A Norwalk man accused of skimming more than $100,000 from a local fraternal organization made his first appearance Monday in Huron County Common Pleas Court.
Gerald R. Weisenberger, 66, of 25 E. Washington St., Apt. B., was the treasurer/secretary for the Norwalk Knights of Columbus Home Association for 21 years. He is charged with two counts of theft and one charge of securing writings by deception in connection with incidents between 2006 through 2011.
If convicted, Weisenberger faces six to 18 months behind bars on each of the fourth-degree felonies. The defendant, who remains out on bond, has no prior felony convictions.
"He's clean coming into this case," Huron County Public Defender David Longo said, referring to the suspect's criminal record.
Weisenberger appeared before Judge Jim Conway on a summons Monday. Judge Thomas Pokorny has been assigned to the case due to a conflict of interest.
"I took myself off the case because I am a member of the Knights of Columbus and that's where the alleged theft occurred," Conway told the Reflector.
Knights representatives reported the allegations to the Norwalk Police Department in June.
Weisenberger reportedly skimmed more than $100,000 from the home association, based on a review of financial records, current Knights treasurer/secretary John Evans has said. The association handles the bills for the Knights.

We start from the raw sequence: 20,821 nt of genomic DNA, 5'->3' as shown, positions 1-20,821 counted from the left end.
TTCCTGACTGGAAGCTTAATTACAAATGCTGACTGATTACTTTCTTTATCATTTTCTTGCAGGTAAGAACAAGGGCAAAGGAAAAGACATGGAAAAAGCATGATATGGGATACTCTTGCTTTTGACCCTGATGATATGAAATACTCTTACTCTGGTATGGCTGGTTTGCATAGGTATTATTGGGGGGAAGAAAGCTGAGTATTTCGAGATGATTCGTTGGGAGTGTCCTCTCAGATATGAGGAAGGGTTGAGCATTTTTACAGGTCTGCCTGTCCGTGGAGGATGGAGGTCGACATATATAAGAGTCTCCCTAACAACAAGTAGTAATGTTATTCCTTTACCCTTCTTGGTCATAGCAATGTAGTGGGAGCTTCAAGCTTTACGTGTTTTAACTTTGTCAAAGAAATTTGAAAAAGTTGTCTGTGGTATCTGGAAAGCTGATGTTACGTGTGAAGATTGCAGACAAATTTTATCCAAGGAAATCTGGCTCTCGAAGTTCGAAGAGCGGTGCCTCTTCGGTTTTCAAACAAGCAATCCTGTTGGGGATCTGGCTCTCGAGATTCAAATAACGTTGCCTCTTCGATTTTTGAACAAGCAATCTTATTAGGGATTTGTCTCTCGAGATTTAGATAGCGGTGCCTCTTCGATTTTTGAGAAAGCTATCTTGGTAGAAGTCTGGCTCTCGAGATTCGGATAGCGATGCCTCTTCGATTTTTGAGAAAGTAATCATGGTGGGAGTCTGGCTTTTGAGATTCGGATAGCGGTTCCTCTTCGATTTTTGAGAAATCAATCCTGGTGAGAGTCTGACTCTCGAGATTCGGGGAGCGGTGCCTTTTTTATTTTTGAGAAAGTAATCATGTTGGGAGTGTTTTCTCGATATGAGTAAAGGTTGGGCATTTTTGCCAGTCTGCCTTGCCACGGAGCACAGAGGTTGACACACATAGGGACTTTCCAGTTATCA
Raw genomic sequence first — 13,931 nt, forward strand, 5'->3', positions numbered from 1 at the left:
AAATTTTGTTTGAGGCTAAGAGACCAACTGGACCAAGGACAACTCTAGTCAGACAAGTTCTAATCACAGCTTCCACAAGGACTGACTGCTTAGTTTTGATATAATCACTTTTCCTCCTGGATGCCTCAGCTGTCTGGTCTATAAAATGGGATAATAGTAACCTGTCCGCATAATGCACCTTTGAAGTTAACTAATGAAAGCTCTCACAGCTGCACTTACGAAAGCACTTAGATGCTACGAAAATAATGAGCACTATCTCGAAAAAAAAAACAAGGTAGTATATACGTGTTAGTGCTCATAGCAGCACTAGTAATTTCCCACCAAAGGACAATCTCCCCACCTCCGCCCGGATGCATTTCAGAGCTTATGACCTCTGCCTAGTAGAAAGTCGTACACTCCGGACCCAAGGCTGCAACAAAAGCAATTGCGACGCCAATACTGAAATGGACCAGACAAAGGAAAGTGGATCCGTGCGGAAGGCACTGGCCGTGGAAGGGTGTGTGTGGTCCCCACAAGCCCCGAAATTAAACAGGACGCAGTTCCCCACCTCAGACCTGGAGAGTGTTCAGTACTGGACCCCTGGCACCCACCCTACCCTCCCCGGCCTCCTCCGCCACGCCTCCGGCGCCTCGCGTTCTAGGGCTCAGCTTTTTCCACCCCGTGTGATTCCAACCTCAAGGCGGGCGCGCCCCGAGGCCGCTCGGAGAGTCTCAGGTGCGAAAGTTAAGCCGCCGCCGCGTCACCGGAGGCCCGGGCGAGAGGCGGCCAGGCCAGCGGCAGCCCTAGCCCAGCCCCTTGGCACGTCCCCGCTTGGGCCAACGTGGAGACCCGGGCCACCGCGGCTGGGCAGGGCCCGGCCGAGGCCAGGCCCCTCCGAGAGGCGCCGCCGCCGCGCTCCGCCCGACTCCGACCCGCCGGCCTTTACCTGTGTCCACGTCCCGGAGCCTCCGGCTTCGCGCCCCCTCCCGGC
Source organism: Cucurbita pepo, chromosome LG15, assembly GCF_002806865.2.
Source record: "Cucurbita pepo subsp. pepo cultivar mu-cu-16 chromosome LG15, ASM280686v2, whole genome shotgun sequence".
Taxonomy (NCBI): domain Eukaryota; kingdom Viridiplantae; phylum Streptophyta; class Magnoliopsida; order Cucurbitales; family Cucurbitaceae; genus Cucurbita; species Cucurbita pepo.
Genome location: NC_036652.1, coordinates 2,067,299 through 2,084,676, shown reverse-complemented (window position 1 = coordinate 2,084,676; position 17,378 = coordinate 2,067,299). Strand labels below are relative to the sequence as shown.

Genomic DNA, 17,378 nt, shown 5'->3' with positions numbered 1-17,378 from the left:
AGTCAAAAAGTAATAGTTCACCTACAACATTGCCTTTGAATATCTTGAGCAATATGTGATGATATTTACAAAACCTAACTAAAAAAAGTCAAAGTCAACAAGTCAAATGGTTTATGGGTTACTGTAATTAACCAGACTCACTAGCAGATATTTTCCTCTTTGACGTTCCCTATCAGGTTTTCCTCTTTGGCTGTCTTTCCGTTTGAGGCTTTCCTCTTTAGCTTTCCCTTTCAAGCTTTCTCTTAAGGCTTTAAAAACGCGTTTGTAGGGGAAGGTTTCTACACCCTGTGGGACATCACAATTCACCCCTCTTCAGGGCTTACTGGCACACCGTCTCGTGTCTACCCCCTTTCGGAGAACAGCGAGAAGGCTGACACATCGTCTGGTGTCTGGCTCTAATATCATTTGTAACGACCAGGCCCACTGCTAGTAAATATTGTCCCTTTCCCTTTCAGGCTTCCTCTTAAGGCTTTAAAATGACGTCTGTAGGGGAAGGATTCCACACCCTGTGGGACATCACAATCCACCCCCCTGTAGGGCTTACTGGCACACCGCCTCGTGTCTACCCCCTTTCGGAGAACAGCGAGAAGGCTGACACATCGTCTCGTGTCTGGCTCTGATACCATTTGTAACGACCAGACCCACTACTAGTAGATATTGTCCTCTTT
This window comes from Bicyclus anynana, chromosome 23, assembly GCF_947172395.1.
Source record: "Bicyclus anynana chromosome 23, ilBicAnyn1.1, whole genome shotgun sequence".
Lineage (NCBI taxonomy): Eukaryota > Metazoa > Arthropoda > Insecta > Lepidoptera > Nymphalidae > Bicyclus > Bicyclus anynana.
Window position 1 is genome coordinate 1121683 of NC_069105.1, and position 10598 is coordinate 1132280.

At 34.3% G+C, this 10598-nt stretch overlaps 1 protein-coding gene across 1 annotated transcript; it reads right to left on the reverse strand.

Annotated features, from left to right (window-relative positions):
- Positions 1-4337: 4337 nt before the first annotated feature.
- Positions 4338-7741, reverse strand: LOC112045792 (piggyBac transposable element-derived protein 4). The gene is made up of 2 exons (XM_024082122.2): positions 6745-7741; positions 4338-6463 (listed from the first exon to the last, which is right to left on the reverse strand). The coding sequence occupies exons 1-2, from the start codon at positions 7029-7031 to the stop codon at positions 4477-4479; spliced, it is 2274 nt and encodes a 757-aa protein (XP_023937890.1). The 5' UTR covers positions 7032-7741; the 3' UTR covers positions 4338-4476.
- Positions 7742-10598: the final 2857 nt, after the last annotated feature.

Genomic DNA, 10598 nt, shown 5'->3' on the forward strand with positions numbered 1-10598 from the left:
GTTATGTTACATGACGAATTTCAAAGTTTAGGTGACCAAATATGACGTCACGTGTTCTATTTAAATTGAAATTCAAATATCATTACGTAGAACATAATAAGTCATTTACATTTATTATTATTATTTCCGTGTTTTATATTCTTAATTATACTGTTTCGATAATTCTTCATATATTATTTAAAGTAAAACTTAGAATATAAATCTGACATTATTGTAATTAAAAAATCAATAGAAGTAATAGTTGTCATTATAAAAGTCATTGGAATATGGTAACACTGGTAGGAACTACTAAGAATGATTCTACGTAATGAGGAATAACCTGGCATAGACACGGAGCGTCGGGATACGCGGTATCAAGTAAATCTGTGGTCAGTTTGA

The situation reportedly started with the Knights selling the property at 254 W. Main St. nearly eight years ago.
"We sold the building we were in for many years and now we rent (there)," said Evans, who took over as treasurer/secretary about April. "The group continues to rent its space and hold meetings with a 10-year lease at $1 per year."
The Knights sold the building and grounds Sept. 7, 2005 for more than $150,000 with a down payment of $50,000, which included an agreement of $25,000 each year plus interest.
As part of the sale agreement, the new owners agreed to spend an additional $50,000 for improvements to repair the parking lot, roof and upgrade the utilities. Also, local Knights council members approved the sale and purchase with an agreement that the four annual payments would be invested.
"Annually at the home association meeting, a balance sheet was provided with a list of current CDs -- interest rate and due date. During a review of bank statements, it was noted that in 2013 there were no known CDs," said Evans, who researched the records and investments.
"After reviewing account print-outs at the bank, a $30,000 CD was initiated in 2006 and less than one year later, was valued near $15,500. It seemed as though the CD was canceled early on and money then transferred into the home association checking account that only required one signature," he said.
"Subsequently, less money was transferred into a smaller CD. Leaders at the Knights of Columbus Home Association noticed discrepancies in the following annual deposits from 2007, 2008 and 2009, but the fifth deposit in 2010 was invested in a mutual fund," Evans said.
Through random checks and balances of computer statements provided by the bank, Evans said he discovered "there were clearly multiple CD transfers to a checking account" and cash withdrawals often cited by bank slip imaging records with the recipient's signature.